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August 23, 2006

With a night to sleep on it, I am more convinced that yesterday's D.C. Circuit decision in Murphy is unlikely to stand. I think there are two major flaws in the decision.


The first flaw is the decisions conclusion that the "framers" of the 16th amendment authorizing the modern income tax would have not considered damages for emotional distress "income." Joseph M. Dodge, in his essay in "Tax Stories," notes that there were at least two competing conceptions of income at the time. One concept was based on the "principal and income" concepts of trust law. One was the "Haig-Simons" concept, which more or less covers most of what we think of as income now. Murphy ignores this debate entirely and concludes on the thin evidence of an Attorney General opinion and a House committee report that "income" was a settled concept.


Once the Murphy court decided that damages for personal injuries weren't "income," they concluded that the tax on them was unconstitutional without further discussion. This appears to be the weakest part of their analysis.

The federal government has broad taxing powers. The courts struck down the pre-1913 income tax as a violation of the constitutional requirement that "direct" taxes be apportioned among the states based on population. Many non-income taxes are recognized as constitutional, including gift, estate and excise taxes. As one professor puts it:

Thus, in order to invalidate the tax in the Murphy case, it is not enough to hold that the award is not "income." It would be necessary further to hold that the tax is a "direct" one, prohibited by Article I -- and to explain why it is not otherwise authorized by the Necessary and Proper Clause. The court of appeals did not perform these analyses, and thus its opinion is woefully incomplete. My very rough sense is that the tax on the award in Murphy is authorized by Article I, section 8, and by the Necessary and Proper Clause, and, more importantly, is not a prohibited "direct" tax under Article I, section 9, just as with estate taxes (see Manufacturers National Bank, 363 U.S. 194) and gift taxes (see Bromley v. McCaughn, 280 U.S. 124).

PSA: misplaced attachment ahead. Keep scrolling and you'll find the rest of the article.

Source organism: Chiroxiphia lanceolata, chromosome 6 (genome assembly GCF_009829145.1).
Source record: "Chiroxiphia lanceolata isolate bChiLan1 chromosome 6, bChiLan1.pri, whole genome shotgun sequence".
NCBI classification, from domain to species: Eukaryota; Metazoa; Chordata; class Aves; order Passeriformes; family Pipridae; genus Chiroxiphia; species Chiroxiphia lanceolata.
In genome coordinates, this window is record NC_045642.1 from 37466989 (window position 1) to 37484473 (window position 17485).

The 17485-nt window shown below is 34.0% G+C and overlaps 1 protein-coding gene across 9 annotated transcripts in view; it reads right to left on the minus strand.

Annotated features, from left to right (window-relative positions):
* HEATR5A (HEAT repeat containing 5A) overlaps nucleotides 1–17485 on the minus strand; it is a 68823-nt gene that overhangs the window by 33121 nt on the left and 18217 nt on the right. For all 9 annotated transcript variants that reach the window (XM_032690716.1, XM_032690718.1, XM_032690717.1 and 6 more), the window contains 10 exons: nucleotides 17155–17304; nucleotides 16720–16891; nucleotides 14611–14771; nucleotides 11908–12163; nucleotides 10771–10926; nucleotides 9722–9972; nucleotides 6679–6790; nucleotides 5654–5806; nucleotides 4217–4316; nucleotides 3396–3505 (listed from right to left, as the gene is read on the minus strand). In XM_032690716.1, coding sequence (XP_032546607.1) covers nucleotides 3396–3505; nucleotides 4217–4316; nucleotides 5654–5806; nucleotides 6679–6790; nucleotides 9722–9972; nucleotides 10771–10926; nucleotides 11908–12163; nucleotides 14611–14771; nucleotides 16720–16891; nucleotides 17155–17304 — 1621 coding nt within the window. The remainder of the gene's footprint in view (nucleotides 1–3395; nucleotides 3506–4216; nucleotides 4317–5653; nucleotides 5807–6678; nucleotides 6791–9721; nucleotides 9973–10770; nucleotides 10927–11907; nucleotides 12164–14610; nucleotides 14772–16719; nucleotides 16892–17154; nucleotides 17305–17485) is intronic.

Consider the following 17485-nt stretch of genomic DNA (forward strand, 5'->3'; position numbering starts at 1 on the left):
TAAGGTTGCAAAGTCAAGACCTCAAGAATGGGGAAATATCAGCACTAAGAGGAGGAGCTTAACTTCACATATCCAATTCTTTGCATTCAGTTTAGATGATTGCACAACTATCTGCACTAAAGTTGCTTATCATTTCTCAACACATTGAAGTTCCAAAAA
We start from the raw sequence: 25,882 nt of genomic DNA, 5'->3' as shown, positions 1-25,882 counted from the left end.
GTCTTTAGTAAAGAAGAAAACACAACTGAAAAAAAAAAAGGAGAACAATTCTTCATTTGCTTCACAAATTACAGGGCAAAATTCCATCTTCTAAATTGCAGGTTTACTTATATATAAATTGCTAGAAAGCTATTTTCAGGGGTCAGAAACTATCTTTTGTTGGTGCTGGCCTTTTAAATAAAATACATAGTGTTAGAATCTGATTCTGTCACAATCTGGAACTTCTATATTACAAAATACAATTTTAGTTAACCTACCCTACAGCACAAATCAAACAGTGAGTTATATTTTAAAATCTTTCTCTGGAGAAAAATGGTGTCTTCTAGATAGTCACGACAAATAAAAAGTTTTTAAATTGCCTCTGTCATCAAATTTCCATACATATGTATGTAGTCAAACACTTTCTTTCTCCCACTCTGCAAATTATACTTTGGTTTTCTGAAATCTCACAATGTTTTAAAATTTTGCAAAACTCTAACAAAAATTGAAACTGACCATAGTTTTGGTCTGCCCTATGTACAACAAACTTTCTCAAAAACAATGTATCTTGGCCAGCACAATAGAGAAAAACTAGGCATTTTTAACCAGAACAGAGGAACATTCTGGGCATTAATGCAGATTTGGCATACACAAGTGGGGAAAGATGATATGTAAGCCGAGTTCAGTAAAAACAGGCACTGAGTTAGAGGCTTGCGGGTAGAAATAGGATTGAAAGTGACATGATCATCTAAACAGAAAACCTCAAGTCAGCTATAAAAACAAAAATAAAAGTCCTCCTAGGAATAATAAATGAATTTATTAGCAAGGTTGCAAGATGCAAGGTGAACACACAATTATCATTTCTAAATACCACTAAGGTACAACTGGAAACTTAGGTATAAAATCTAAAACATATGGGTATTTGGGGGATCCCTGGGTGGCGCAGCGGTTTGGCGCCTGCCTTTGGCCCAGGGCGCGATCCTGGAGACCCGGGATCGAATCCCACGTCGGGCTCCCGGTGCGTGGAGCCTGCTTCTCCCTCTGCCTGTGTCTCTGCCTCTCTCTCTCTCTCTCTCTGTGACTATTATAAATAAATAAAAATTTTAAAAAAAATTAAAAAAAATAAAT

(Emphasis added).

My point? Even if it's not income, compensatory damages are still subject to Congress's power to tax unless they are imposing a "direct" tax, which they probably aren't.

The TaxProf has a good roundup of links and discussion of Murphy (not mine, alas). One theme of a number of these links is the notion that the Murphy decision is just about a narrow issue of personal injury damages. It claims no such modest goals. It subjects every item subject to income to a test of what the word income meant in 1913; it settles on a "common understanding" of the term and potentially subjects every item now subject to the income tax to the 1913 definition. Every day many millions of dollars are exchanged in transactions undreamed of in 1913. Under this logic, what income can Congress safely tax?

I doubt the full D.C. Circuit, or the Supreme Court if it comes to that, will be willing to throw out the long-settled Glenshaw Glass approach of deference to Congress and introduce such disruption to the tax law.


Tax Update initial discussion of Murphy

Stuart Levine's discussion

UPDATE: Dr. Maule takes his shot at the decision:

Where the court goes haywire is its conclusion that section 104(a)(2) is unconstitutional. This conclusion reflects a total misunderstanding of how the Internal Revenue is structured. There is no need to comment on, or decide, the constitutional validity of section 104(a)(2), and doing so opens up a hornet's nest of problems.

Well worth reading in full.

ONE MORE UPDATE: The TaxProf now has commentary from 10 academics on Murphy. They don't have much good to say about the legal basis for the decision. One makes the point that the rest of us have perhaps been reluctant to make (glass houses and all that):

By the way, wasn't the opinion's author they guy who lost a seat on the Supreme's for smoking dope?

Like totally, dude!

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